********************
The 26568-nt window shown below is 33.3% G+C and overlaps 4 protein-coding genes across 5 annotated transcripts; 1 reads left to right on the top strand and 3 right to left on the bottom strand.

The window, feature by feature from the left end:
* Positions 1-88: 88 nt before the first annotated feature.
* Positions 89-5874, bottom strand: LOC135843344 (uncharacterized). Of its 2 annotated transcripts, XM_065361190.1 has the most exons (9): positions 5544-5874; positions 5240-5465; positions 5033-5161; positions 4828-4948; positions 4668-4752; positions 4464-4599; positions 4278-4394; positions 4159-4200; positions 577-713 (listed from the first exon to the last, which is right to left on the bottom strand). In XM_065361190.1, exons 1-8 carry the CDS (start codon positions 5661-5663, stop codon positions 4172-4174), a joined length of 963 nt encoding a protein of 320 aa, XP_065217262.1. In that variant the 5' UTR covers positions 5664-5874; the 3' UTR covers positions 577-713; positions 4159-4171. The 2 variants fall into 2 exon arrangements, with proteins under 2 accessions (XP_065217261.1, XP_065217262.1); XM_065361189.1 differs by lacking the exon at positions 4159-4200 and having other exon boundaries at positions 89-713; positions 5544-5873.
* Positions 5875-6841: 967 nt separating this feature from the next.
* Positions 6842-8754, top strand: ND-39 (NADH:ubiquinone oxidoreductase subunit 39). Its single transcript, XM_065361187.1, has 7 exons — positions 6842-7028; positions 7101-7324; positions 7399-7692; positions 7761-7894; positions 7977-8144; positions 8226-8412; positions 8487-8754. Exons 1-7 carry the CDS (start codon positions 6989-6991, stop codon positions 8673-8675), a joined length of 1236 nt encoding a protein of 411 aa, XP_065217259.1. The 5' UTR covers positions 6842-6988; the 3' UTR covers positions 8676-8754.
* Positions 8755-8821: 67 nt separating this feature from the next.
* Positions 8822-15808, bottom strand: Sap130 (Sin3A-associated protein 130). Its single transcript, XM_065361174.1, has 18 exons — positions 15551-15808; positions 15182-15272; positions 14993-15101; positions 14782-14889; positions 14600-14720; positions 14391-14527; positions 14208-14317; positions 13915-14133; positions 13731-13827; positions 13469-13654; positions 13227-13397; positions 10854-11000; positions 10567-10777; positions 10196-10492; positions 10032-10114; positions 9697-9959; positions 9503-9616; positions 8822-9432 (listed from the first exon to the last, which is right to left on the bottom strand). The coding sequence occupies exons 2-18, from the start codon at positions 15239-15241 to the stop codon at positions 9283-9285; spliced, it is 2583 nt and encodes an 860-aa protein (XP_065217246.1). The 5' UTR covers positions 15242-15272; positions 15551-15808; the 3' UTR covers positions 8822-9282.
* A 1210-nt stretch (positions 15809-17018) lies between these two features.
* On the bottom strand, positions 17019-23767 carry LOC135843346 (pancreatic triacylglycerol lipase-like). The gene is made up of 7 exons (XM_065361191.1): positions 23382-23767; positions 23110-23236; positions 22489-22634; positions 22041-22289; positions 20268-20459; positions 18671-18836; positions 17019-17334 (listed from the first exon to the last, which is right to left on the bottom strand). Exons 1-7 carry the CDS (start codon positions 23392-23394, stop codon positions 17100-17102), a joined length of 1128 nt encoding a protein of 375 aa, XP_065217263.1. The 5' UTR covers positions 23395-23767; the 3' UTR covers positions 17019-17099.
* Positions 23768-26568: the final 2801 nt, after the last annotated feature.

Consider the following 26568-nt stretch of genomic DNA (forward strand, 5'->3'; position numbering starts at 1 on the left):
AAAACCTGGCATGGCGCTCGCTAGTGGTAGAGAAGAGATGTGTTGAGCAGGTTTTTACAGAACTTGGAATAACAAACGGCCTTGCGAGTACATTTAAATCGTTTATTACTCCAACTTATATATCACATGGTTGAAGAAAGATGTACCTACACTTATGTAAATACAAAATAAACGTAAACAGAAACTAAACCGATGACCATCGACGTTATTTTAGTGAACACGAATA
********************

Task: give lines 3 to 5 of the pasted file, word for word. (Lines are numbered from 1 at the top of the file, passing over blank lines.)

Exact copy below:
* Positions 1-88: 88 nt before the first annotated feature.
* Positions 89-5874, bottom strand: LOC135843344 (uncharacterized). Of its 2 annotated transcripts, XM_065361190.1 has the most exons (9): positions 5544-5874; positions 5240-5465; positions 5033-5161; positions 4828-4948; positions 4668-4752; positions 4464-4599; positions 4278-4394; positions 4159-4200; positions 577-713 (listed from the first exon to the last, which is right to left on the bottom strand). In XM_065361190.1, exons 1-8 carry the CDS (start codon positions 5661-5663, stop codon positions 4172-4174), a joined length of 963 nt encoding a protein of 320 aa, XP_065217262.1. In that variant the 5' UTR covers positions 5664-5874; the 3' UTR covers positions 577-713; positions 4159-4171. The 2 variants fall into 2 exon arrangements, with proteins under 2 accessions (XP_065217261.1, XP_065217262.1); XM_065361189.1 differs by lacking the exon at positions 4159-4200 and having other exon boundaries at positions 89-713; positions 5544-5873.
* Positions 5875-6841: 967 nt separating this feature from the next.